Stephen Bates writing in The Guardian:

John Sentamu, Archbishop of York

Bookies’ early favourite, though at 63 would be older than Williams. Loud, self-confident, a relentless self-publicist and ambitious. Originally a refugee from Uganda, where he became a judge and narrowly escaped execution by Idi Amin, he would be the first black archbishop of Canterbury and for that reason a populist choice. Many bishops, though, suspect his intellectual coherence, consistency and judgement. He has come out against the government’s plans for gay marriage – bad timing if he wants to endear himself to ministers – and also wrote what many regard as an over-effusive column, welcoming Rupert Murdoch’s new Sun on Sunday with a “wow!”

Richard Chartres, Bishop of London

Third ranked bishop in the CofE but also older than Williams and decidedly lukewarm about women’s ordination. Probably the most intellectually able bishop, a smooth political operator, a friend of the royal family and a stately, witty episcopal figure well able to rise to state occasions. Early experience as archbishop Robert Runcie’s chaplain (so he knows what the job involves). He is bored by church politics but dealt adroitly with what he saw as the “bloody mess” of St Paul’s Cathedral’s handling of the Occupy protest outside its front doors – bishops do not usually get involved in the daily operation of their cathedrals. Astute and avuncular, he has some inkling of the way the press works from having been once, briefly, church correspondent of the Daily Telegraph.

Graham James, Bishop of Norwich

Probably the current insiders’ choice for archbishop. A safe, cautious selection, though also an Anglo-Catholic, he too was chaplain to Runcie and his successor, George Carey. He is well liked and respected, but would he provide the inspirational leadership or the intellectual agility and self-confidence that the church needs?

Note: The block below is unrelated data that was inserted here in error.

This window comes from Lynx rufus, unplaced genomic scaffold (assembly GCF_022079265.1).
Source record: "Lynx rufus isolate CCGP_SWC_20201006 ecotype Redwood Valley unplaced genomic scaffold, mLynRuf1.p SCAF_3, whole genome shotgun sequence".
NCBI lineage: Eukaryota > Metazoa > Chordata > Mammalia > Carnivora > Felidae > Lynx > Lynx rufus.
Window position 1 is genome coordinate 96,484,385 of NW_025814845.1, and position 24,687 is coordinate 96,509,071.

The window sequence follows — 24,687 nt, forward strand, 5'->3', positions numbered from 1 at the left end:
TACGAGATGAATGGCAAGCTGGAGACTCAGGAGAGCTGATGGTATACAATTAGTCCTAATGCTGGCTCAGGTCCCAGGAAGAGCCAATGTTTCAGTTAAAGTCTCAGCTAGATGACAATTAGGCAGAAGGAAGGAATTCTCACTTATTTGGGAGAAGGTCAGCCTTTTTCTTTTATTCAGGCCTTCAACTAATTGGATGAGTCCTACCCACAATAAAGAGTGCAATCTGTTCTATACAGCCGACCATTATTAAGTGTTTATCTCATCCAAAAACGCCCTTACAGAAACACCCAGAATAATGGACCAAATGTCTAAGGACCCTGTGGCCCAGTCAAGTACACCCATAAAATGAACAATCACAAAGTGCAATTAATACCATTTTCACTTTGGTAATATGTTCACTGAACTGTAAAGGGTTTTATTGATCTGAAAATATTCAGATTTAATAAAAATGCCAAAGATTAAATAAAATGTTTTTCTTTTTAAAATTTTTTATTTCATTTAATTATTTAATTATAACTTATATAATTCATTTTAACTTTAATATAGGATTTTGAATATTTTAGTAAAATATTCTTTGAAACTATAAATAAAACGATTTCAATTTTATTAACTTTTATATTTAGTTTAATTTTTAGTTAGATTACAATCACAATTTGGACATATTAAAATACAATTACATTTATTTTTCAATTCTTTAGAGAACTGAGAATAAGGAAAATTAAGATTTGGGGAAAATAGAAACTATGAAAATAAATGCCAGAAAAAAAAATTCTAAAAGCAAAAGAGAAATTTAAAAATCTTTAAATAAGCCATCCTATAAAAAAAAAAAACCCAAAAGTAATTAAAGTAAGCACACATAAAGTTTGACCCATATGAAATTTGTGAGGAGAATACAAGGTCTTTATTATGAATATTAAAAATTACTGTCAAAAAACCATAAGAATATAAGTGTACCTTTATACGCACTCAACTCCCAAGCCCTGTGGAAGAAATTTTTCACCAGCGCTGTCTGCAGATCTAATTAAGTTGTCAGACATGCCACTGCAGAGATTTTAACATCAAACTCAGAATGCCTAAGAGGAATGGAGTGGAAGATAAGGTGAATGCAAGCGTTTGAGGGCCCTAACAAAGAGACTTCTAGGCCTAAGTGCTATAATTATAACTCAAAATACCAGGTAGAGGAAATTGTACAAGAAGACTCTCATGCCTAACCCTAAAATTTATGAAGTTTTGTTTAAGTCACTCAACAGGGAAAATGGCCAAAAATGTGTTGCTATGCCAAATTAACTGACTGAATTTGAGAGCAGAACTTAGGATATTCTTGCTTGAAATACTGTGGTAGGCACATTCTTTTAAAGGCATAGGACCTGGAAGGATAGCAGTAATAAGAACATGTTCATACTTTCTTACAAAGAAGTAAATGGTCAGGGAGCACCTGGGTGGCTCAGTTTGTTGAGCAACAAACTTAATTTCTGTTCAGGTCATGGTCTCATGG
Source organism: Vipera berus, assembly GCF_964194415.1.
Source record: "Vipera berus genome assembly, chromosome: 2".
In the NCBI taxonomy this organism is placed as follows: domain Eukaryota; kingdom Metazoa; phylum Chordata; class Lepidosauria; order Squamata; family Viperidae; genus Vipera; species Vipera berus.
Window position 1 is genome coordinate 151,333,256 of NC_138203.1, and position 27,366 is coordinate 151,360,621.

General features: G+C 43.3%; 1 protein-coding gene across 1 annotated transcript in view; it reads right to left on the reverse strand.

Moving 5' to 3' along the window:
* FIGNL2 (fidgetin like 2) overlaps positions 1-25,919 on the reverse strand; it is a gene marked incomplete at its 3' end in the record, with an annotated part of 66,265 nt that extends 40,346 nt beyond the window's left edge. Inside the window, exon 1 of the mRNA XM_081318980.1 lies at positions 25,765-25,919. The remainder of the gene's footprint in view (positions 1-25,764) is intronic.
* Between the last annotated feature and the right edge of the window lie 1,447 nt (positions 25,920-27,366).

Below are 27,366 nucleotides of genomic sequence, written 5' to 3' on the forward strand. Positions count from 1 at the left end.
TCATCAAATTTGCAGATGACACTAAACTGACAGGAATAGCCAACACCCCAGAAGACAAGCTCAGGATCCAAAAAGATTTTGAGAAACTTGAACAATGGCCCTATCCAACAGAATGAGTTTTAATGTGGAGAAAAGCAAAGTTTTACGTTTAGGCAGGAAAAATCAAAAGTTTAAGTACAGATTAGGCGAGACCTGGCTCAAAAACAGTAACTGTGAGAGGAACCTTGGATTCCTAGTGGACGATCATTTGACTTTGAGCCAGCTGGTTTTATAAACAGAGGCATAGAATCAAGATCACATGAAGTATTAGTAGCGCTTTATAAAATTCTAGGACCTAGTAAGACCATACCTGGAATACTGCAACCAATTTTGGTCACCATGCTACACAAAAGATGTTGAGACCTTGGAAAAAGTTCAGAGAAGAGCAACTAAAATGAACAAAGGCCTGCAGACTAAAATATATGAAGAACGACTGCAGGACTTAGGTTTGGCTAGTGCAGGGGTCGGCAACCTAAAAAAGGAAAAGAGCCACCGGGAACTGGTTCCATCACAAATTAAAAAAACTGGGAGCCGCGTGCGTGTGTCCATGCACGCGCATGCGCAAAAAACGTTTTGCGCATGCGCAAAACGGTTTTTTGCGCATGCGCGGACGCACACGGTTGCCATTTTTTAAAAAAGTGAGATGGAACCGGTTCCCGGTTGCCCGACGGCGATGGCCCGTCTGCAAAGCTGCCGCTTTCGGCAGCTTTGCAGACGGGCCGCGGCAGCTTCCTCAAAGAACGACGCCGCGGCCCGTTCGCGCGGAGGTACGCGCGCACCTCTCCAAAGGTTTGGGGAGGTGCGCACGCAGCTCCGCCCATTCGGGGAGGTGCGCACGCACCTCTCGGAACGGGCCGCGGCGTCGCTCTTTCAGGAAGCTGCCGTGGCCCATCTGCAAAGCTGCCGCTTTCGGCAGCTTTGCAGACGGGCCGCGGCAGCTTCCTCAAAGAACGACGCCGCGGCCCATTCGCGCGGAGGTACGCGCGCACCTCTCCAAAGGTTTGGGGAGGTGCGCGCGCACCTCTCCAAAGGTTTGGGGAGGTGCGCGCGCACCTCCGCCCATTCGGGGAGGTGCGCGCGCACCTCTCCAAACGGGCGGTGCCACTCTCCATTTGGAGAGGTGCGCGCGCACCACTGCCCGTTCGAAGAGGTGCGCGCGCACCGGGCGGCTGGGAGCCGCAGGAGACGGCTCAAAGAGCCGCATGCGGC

Nicholas Baines, Bishop of Bradford

An outside choice, certainly this time and from a slightly (seven years) younger generation than the others. An able communicator and keen blogger, but only recently a diocesan bishop (but so was Carey). Maybe next time round?

Here are the odds at paddypower, a betting site.

Who is your choice?

UPDATE 9:15 p.m. EDT

Reuters reports:

The [Church of England] also looks set to reject the Anglican Covenant, Williams’ plan to heal a rift created between western and African churches when a Canadian Anglican diocese approved blessings for same-sex couples in 2002 and the Episcopal Church, U.S. Anglicans, appointed (sic) an openly gay man as bishop in 2003.

Led by Archbishop Peter Akinola, the then head of the Church of Nigeria, Anglican churches in Africa, Asia and Latin America denounced these innovations as un-Biblical and built a network that threatened to break away from the Communion.

Several U.S. and Canadian parishes and dioceses switched their allegiance from their liberal national churches to conservative African churches. Others formed their own Anglican Church of North America, which claims over 100,000 members.

Williams, who worked tirelessly to keep the churches together, championed a plan to give the Communion the authority to tell member churches when they overstepped doctrinal boundaries and shut them out of some international Anglican committees if they did not pull back.